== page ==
Hours: Memorial Day to October 31, daily; mid-April through Memorial Day and November through mid-December, weekends only; 10 a.m. to 4 p.m.
Admission: Adults, $2; children, $1.
Portland Museum of Art
7 Congress Square
Portland, ME, 04101
The museum's collection of more than 15,000 objects is housed in three historic buildings showcasing three centuries of art and architecture. Displaying work by Winslow Homer, Marsden Hartley, Rockwell Kent, Louise Nevelson, and Andrew and N.C. Wyeth, as well as European masters Edgar Degas, Claude Monet, Pierre-August Renoir, and Pablo Picasso.
Hours: Tuesday, Wednesday, Thursday, Saturday, and Sunday, 10 a.m. to 5 p.m.; Friday, 10 a.m. to 9 p.m.
Admission: Adults, $10; seniors and students, $8; youth age 6 to 17, $4; free admission Friday, 5-9 p.m.
Wells Auto Museum
1181 Post Road, Route 1
Wells, ME, 04090
This is a museum dedicated to the automobile, featuring over 130 cars, and auto ephemera. In addition, children and adults alike will enjoy the collection of antique toys and arcade games.
There are over 70 antique automobiles on display including a 1963 Studebaker Avanti, 1949 Cadillac Fleetwood, and 1907 Stanley Steamer. In addition there is a fine selection of nickelodeons, antique arcade games, license plates, toys and more. Gift shop and antique car rides. Open: Mid-June through September, 10 a.m.- 5 p.m.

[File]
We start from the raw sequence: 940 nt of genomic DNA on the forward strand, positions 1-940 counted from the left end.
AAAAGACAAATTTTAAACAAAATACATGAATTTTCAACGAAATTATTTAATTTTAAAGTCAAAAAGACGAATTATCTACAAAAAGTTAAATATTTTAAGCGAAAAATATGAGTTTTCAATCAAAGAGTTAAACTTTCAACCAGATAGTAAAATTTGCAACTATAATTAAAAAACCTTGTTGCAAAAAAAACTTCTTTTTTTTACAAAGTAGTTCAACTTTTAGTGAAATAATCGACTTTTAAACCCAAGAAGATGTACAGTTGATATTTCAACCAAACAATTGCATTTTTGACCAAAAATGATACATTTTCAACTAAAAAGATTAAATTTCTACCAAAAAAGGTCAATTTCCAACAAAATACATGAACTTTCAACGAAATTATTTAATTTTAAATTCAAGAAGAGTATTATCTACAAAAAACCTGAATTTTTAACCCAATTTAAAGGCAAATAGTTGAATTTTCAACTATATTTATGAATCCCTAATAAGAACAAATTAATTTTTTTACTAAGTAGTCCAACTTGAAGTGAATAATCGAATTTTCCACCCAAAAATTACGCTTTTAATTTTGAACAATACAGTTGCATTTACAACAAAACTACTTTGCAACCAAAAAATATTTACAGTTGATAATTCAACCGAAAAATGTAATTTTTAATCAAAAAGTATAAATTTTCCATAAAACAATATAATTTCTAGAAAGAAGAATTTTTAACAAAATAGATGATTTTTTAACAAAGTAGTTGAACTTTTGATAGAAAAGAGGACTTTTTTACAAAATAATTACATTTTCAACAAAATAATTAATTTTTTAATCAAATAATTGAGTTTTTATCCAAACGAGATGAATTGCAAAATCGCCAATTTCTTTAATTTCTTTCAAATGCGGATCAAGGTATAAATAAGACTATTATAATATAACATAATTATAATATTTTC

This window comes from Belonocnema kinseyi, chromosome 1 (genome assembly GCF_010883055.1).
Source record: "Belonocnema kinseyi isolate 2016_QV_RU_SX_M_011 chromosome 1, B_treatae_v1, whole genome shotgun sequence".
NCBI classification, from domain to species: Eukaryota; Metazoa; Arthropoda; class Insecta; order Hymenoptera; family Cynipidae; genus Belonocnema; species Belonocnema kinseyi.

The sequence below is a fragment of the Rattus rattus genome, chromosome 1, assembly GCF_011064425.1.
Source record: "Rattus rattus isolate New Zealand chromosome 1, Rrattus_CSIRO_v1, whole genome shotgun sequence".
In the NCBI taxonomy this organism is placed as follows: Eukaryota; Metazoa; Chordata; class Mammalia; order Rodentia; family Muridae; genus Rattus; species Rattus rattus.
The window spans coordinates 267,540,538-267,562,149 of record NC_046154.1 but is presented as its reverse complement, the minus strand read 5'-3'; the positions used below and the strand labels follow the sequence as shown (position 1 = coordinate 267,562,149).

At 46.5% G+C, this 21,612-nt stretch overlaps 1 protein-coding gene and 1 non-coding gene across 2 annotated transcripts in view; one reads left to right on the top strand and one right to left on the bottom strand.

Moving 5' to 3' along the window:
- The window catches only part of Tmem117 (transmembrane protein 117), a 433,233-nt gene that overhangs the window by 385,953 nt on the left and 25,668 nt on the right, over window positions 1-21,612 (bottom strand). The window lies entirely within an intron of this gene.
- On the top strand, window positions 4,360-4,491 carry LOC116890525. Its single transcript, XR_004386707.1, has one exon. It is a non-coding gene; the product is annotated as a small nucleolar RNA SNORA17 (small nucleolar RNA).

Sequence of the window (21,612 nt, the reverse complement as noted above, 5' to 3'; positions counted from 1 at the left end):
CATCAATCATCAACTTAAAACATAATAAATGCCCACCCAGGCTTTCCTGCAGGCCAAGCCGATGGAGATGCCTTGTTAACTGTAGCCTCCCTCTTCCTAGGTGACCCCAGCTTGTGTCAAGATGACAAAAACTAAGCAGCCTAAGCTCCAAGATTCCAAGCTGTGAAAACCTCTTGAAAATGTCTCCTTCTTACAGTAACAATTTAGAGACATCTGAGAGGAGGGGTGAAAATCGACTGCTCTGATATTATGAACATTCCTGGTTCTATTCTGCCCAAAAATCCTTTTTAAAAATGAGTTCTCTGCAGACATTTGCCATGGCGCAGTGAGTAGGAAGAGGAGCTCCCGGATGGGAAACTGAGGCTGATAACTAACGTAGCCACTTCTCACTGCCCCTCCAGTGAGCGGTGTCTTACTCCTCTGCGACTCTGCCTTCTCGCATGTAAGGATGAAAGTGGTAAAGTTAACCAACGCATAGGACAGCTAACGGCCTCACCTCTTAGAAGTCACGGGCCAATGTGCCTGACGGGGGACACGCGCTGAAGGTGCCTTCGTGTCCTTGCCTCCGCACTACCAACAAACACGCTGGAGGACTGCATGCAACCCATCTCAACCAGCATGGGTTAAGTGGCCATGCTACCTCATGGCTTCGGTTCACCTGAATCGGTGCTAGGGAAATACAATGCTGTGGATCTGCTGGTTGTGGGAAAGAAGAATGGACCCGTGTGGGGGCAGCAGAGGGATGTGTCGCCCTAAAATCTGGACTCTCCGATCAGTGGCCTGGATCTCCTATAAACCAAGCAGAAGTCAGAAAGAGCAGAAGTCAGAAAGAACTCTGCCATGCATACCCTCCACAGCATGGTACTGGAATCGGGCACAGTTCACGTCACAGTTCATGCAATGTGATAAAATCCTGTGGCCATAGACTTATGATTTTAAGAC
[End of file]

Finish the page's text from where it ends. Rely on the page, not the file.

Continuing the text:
The Abbe Museum in Bar Harbor
26 Mount Desert Street (Route 3)
Bar Harbor, ME, 04609
The Abbe offers innovative exhibitions and programs on Maine’s Native American heritage. In recent years, the Abbe has grown from a small but lovely trailside museum to an exciting contemporary museum in the heart of downtown Bar Harbor. At the Abbe’s new downtown museum, visitors find dynamic and stimulating exhibitions and activities interspersed with spaces for quiet reflection. The history and cultures of Maine’s Native people, the Wabanaki, are showcased through changing exhibitions, special events, teacher workshops, archaeology field schools and craft workshops for children and adults.
Hours: Summer hours are late May through early November, daily, 10 a.m.-5 p.m.; winter hours are Thursday-Saturday, 10 a.m.-4 p.m.; closed in January.
Cost: Adults, $6; children ages 6-15, $2; free to Native Americans; includes admission to both museum locations.
Maine State Museum
230 State Street
Augusta, ME, 04333
The museum describes Maine’s 12,000-plus years of history, from the paleo-Indians to the first European explorers; homes, shops, and mills where Mainers have lived and worked for centuries; and the factories, ships, and farms that are an integral part of the state’s history.
Hours: Monday-Friday, 9 a.m.-5 p.m.; Saturday, 10 a.m.-4 p.m.; Sundays from late June to late November, 1-4 p.m.
Admission: Adults, $2; children age 6-18, $1; family maximum, $6.
Patten Lumberman's Museum
Patten, ME, 04765
The museum documents Maine logging history by preserving the logging heritage and accomplishments of early inhabitants of the state of Maine. Exhibits include some of Maine's most notable contributions to the early mechanization of logging, including the Lombard Steam Hauler, Lombard Gas Hauler, and the Peavey Cant Dog.